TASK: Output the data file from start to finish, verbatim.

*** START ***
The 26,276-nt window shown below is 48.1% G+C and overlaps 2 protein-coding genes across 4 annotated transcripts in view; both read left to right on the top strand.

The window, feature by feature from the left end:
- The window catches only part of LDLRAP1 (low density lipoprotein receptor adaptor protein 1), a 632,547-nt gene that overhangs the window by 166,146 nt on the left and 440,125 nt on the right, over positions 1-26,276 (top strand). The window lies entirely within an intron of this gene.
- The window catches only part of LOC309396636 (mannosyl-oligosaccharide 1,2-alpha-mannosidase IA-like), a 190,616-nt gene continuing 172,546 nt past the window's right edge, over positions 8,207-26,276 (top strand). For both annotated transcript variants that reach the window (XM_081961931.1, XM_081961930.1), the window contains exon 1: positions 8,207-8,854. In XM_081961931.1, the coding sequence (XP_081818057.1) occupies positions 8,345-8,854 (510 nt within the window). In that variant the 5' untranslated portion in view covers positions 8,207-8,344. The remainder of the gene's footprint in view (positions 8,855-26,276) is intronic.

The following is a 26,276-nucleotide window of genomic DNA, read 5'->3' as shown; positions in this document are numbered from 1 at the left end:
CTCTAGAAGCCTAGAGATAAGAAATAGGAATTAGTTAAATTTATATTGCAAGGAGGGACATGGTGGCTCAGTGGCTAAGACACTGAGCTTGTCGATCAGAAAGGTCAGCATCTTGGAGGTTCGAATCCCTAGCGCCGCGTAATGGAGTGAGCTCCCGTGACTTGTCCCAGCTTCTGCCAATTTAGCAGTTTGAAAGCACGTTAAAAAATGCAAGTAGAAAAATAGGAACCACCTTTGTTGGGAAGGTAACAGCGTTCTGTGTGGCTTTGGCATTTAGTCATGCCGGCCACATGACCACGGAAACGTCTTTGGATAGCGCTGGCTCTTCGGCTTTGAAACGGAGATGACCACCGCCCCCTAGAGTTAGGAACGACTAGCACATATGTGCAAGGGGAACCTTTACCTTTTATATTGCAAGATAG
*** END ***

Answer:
The 26,276-nt window shown below is 48.1% G+C and overlaps 2 protein-coding genes across 4 annotated transcripts in view; both read left to right on the top strand.

The window, feature by feature from the left end:
- The window catches only part of LDLRAP1 (low density lipoprotein receptor adaptor protein 1), a 632,547-nt gene that overhangs the window by 166,146 nt on the left and 440,125 nt on the right, over positions 1-26,276 (top strand). The window lies entirely within an intron of this gene.
- The window catches only part of LOC309396636 (mannosyl-oligosaccharide 1,2-alpha-mannosidase IA-like), a 190,616-nt gene continuing 172,546 nt past the window's right edge, over positions 8,207-26,276 (top strand). For both annotated transcript variants that reach the window (XM_081961931.1, XM_081961930.1), the window contains exon 1: positions 8,207-8,854. In XM_081961931.1, the coding sequence (XP_081818057.1) occupies positions 8,345-8,854 (510 nt within the window). In that variant the 5' untranslated portion in view covers positions 8,207-8,344. The remainder of the gene's footprint in view (positions 8,855-26,276) is intronic.

The following is a 26,276-nucleotide window of genomic DNA, read 5'->3' as shown; positions in this document are numbered from 1 at the left end:
CTCTAGAAGCCTAGAGATAAGAAATAGGAATTAGTTAAATTTATATTGCAAGGAGGGACATGGTGGCTCAGTGGCTAAGACACTGAGCTTGTCGATCAGAAAGGTCAGCATCTTGGAGGTTCGAATCCCTAGCGCCGCGTAATGGAGTGAGCTCCCGTGACTTGTCCCAGCTTCTGCCAATTTAGCAGTTTGAAAGCACGTTAAAAAATGCAAGTAGAAAAATAGGAACCACCTTTGTTGGGAAGGTAACAGCGTTCTGTGTGGCTTTGGCATTTAGTCATGCCGGCCACATGACCACGGAAACGTCTTTGGATAGCGCTGGCTCTTCGGCTTTGAAACGGAGATGACCACCGCCCCCTAGAGTTAGGAACGACTAGCACATATGTGCAAGGGGAACCTTTACCTTTTATATTGCAAGATAG